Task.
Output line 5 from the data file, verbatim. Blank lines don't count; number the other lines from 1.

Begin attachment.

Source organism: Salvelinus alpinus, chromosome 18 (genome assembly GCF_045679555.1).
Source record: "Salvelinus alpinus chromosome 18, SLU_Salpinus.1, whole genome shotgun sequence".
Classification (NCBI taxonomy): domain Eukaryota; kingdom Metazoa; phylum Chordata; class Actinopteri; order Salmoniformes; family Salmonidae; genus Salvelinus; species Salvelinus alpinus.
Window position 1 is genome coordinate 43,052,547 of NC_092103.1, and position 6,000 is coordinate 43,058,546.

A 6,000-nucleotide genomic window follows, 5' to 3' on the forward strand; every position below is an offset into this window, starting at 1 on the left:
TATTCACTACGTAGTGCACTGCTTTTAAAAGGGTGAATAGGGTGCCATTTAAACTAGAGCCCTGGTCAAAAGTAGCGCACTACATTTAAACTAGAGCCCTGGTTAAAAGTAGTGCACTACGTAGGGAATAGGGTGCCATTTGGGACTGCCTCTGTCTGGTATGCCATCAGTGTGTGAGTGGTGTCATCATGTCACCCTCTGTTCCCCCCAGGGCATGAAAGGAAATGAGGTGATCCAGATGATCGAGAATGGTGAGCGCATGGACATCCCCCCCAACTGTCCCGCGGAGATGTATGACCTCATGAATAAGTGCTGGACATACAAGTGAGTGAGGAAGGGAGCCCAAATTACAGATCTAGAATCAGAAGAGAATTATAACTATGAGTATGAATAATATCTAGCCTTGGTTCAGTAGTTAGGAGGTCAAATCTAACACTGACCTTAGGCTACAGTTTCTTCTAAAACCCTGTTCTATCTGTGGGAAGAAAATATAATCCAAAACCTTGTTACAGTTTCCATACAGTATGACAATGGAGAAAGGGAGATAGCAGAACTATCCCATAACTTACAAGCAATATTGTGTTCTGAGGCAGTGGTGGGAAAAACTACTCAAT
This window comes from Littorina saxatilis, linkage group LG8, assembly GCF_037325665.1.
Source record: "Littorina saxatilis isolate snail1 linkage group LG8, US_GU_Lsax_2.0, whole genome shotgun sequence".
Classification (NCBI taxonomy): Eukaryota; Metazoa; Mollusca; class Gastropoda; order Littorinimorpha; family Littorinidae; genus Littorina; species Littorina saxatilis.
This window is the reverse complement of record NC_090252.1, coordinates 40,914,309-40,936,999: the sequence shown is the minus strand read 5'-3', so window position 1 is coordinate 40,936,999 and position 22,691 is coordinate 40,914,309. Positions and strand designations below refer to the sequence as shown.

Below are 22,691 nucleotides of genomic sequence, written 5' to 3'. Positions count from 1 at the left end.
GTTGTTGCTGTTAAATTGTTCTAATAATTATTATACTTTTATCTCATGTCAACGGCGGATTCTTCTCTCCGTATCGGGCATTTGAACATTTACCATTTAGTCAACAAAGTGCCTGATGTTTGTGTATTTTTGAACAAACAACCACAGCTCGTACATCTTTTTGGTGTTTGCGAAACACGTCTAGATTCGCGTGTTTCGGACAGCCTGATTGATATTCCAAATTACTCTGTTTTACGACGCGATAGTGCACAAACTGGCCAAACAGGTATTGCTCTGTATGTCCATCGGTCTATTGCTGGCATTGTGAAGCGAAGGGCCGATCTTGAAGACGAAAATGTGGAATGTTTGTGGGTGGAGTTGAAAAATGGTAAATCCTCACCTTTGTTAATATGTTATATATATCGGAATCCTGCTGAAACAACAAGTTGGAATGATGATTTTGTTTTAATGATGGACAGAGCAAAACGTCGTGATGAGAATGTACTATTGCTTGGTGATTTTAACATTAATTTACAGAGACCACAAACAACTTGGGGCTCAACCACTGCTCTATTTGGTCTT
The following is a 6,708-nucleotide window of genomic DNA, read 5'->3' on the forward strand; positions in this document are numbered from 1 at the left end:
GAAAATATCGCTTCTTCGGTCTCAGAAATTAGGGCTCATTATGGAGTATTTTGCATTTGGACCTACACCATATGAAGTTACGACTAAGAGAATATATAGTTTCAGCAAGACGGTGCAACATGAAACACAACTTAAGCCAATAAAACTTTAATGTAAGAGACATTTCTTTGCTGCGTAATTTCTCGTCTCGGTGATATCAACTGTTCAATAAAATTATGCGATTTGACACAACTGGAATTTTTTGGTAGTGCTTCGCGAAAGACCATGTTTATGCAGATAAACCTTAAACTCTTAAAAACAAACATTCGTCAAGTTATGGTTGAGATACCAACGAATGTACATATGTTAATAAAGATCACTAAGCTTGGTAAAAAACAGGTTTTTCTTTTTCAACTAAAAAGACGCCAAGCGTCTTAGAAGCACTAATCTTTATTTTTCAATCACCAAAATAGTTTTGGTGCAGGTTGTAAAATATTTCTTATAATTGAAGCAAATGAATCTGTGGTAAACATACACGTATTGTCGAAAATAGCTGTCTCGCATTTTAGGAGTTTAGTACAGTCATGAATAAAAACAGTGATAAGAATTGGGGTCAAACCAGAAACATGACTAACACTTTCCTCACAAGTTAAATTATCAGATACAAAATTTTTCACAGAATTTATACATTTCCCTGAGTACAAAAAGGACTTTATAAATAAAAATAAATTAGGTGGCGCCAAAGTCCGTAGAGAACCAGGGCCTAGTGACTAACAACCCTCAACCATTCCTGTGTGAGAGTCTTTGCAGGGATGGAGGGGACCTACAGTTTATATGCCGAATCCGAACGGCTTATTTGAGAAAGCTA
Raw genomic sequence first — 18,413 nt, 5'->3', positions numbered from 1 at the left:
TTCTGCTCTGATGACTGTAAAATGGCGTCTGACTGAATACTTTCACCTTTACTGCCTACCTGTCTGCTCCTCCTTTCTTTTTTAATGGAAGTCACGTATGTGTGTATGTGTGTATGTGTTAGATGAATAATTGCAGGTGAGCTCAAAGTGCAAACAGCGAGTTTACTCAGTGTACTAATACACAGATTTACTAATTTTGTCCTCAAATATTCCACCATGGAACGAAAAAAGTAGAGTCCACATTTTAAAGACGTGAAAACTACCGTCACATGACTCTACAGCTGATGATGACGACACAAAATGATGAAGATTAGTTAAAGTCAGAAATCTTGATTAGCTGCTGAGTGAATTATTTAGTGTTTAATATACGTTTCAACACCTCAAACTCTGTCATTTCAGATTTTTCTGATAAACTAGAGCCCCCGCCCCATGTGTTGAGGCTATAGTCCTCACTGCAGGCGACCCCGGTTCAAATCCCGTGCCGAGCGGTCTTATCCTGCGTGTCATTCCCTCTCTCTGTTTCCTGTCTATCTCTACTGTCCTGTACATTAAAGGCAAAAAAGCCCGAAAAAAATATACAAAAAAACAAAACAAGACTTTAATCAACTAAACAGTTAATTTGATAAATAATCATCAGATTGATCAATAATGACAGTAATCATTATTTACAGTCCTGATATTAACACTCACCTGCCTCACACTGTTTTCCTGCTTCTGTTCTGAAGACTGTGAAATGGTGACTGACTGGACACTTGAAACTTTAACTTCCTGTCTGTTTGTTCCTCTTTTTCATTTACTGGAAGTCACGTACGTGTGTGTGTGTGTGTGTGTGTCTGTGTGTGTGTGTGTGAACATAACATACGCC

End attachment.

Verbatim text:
A 6,000-nucleotide genomic window follows, 5' to 3' on the forward strand; every position below is an offset into this window, starting at 1 on the left: